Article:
The next term of the new executive in Ficci will be decided after its annual meeting in November. By convention, the senior vice-president takes over as the next president. Unless the executive decides otherwise, Lodha will take over as Ficci chief in the next term. But, with Muthiah returning, it is almost certain that he will be asked to take up the job.

Muthiah’s return to Ficci comes at a time when he is not on the best of terms with Jagmohan Dalmiya in the BCCI. Muthiah and Dalmiya could be contesting against each other in the next BCCI poll. Speculation is rife that Muthiah’s return to Ficci could be the result of a trade-off brokered by a leading industrialist close to both who also has a stake in the running of Ficci.

The argument being made within Ficci is that the apex chamber needs a head with a high profile and enough clout to match that of the Confederation of Indian Industry. The current Ficci chief is Chirayu R. Amin, head of the Alembic Group. Muthiah has been offered the Ficci presidentship thrice in the past, the first time in 1992-93.

Ficci sources said the suggestion that Kanoria leave to make way for Muthiah was made last week. Kanoria was unhappy. However, the Ficci executive committee was strongly in favour of Muthiah’s return and there was pressure on Kanoria to put in his papers.

A Ficci source said it was felt that the “commitment made to Muthiah had to be kept”. Muthiah had stepped aside last year on the understanding that it was for a year.

Last year, too, Ficci sources said, it was politely suggested that it was best for Muthiah and the industry body if he cleared his commitments elsewhere. Spic was also embroiled in cases — one concerning disinvestment of its shares along with Jayalalitha – some of which have since been settled.


New Delhi, Sept. 10: 
Breaking its long silence, the All-India Muslim Personal Law Board executive today urged Prime Minister A.B. Vajpayee to reveal the identity of individuals and organisations he has been negotiating with on the Ayodhya dispute.

The board, which is the representative body of Muslim sects in India, clarified that it has not been approached so far.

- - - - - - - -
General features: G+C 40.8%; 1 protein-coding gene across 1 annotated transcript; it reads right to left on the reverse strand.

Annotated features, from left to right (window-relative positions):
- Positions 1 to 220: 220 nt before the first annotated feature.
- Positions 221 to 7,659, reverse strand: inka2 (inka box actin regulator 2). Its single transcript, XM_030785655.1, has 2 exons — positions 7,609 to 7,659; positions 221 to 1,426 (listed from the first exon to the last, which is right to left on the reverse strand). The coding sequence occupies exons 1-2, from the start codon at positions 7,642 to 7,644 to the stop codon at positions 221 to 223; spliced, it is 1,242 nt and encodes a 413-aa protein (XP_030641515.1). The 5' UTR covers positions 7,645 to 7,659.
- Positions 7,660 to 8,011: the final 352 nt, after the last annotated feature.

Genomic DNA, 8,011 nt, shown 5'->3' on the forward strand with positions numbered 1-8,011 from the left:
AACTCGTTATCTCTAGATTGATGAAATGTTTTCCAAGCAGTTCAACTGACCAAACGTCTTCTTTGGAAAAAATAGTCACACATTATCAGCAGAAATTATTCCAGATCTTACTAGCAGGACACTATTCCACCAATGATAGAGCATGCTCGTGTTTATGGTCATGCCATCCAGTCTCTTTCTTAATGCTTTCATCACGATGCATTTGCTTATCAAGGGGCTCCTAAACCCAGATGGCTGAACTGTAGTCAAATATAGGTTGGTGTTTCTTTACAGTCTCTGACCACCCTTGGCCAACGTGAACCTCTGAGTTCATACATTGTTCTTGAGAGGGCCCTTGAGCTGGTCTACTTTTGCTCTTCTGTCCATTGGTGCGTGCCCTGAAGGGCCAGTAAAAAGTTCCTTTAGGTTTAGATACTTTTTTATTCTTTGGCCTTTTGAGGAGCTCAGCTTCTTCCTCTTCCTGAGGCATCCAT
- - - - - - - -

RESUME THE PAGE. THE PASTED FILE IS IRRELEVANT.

Chairman Qazi Mujahidul Islam Qasmi, who presided over the executive meeting, said the board was the only institution that could speak on behalf of the Muslim community on the Babri masjid issue.

The executive later passed a resolution regretting Vajpayee’s remarks on Ayodhya.

“It is regretfully noted that the statement issued by the Prime Minister that the negotiations are going on on the Babri masjid issue and there would be solution by March 12, 2002, is baseless and actuated with political motivations, bearing in mind the electoral politics of Uttar Pradesh,” the resolution said.

The board members were unanimous that on a sensitive issue like Ayodhya, secret parleys with “non-representative and hand-picked persons” would not be consistent with the norms of democracy.

No resolution to the Ayodhya dispute would be acceptable to the Muslim community if it is arrived through a “secret deal”, the board said.

The community would not forgive any individual who signed on the dotted lines to please Vajpayee, it added.

The board accused the Prime Minister of endorsing the VHP’s line by promising to find a solution by March 12, 2002. “He (Vajpayee) has, in fact, endorsed its demand in principle and has, in a sense, put the special bench of Allahabad High Court and the Supreme Court on notice to render a verdict by the deadline,” it said.

Vajpayee had surprised people by announcing in the Lok Sabha last month that his government was in touch with Muslim organisations to resolve the Ayodhya dispute.

He did not give the names of the organisations, saying this would go against “public interest”.

Muslim leaders have so far claimed ignorance on the issue. Government sources indicated that it was in touch with some lesser-known Muslim organisations and individuals.

These leaders are unsure about the possibility of an out-of-court settlement as influential opinion-makers within the Muslim community want the mosque to be rebuilt at the spot where it fell on December 6, 1992 — a position that is unacceptable to the VHP and Ramjanmabhoomi trust.




Maximum: 32°C (0)
Minimum: 26.7°C (+1)


39.9 mm;

Relative humidity

Max: 90%
Min: 76%


Light to moderate rain accompanied by thunder in some areas.
Sunrise: 5.25 am
Sunset: 5.42 pm

Maintained by Web Development Company